"Next year," David Adamany, Temple's president, said this week, "we will sit down and I would say mutually decide on whether he's going to continue."
Adamany said that Chaney had given "no sign yet" that he would want to retire, but that the coach was "very aware" that some recruiters from other schools were using his age against him in dealings with prospects.
With that backdrop of uncertainty, Cheney observes morning practice, presumably having taken his self-inventory, now taking inventory of his players, making corrections and shouting reminders in his raspy voice, liking much of what he sees. He wants a degree of success for this team that most observers don't consider possible, and that may be what it takes for him to keep his job. But if John Chaney has answered enough questions to put himself back on the court, other questions continue to follow him: Is this really his last shot, as rumors persist? Or might he have the talent -- led by senior guard and pro prospect Mardy Collins -- to help him to a comeback like 78-year-old football coach Joe Paterno's at Penn State?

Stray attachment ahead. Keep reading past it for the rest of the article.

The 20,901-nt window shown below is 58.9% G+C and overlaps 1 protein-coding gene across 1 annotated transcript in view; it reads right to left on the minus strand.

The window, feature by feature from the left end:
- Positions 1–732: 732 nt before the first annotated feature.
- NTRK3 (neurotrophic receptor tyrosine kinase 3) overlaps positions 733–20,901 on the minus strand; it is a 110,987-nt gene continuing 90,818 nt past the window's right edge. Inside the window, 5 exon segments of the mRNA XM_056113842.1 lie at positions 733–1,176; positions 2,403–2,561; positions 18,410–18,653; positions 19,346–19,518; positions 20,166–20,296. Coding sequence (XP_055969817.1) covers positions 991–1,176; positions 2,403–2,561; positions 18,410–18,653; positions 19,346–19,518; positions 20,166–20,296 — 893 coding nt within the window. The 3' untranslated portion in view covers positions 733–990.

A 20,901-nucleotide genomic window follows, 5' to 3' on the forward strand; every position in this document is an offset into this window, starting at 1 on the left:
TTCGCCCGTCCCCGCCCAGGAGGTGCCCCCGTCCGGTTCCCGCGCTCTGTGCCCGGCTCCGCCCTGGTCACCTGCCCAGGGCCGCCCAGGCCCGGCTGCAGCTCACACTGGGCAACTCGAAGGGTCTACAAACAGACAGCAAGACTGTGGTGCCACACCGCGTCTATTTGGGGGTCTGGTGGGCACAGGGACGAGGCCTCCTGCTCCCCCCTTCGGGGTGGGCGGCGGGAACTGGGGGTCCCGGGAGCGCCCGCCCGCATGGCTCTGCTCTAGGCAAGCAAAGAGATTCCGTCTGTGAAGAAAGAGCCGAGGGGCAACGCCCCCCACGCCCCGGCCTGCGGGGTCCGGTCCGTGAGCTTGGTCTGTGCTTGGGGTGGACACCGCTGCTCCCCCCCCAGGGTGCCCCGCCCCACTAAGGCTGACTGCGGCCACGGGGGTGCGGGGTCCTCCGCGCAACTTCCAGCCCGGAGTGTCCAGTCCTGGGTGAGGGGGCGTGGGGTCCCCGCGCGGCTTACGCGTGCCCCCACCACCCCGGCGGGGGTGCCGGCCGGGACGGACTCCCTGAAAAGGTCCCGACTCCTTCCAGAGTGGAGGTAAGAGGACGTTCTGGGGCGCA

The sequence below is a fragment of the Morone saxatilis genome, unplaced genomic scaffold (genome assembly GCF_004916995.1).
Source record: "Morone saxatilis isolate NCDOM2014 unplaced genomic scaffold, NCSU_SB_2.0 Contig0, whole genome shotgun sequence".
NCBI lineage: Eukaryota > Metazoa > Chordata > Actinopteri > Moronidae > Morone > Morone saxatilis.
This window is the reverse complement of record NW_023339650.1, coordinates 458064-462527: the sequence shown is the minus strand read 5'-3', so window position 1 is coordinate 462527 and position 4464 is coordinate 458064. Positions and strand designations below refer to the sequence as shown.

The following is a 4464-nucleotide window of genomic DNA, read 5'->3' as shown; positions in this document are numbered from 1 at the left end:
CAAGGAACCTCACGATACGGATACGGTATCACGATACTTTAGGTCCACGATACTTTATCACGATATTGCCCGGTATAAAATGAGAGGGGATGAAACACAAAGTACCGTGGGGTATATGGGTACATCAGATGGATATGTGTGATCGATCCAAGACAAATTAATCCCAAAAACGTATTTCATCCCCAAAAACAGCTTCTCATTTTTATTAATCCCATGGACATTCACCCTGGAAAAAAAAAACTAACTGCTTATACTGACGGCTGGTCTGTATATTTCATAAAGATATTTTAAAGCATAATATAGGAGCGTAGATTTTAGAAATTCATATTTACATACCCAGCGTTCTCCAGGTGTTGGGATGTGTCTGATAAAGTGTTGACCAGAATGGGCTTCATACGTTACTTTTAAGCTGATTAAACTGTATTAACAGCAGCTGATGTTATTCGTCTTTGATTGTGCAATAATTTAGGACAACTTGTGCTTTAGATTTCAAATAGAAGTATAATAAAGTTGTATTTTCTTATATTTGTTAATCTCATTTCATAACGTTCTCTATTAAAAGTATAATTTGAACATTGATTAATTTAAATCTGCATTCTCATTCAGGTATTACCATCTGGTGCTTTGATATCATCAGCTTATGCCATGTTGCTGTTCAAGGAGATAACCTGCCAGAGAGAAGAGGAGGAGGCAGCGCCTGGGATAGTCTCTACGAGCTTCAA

Will the St. Joe's incident forever haunt him, or has he in some way awakened to new insights that will make him even more of an inspirational figure to many? Why is he like he is, teaching the right things -- compete hard but fairly, think before acting -- but then occasionally tripping over his own precepts and flying wildly over the edge?
Without question, John Chaney is an emotional man. A familiar figure to television viewers, he paces the sideline during games, wearing his customary white dress shirt loosened at the collar and the knot of his tie often lowered to his chest. He'll shout. He'll try to stare down a game official. In the quiet aftermath, he imagines people thinking of him as "a grouchy old man . . . who seems to be always outraged and always fussing."
It's a different Chaney off the court -- not that he's less emotional, only that the emotions are different.
If he's happy, he's likely to be exuberant and animated as he was recently explaining the best way to cook a pork roast, or recounting the time a transit bus driver spotted him and stopped his bus right in front of the modest row house where Chaney and his wife Jeanne raised their three children and have lived for years. The driver exclaimed, "Aren't you John Chaney? I thought you'd be living in a mansion." All the while, the passengers were shouting to the driver, "The heck with Chaney, get back on the bus." Chaney bends over laughing at the recollection, never having aspired to a mansion and not having particularly impressed the passengers on the bus.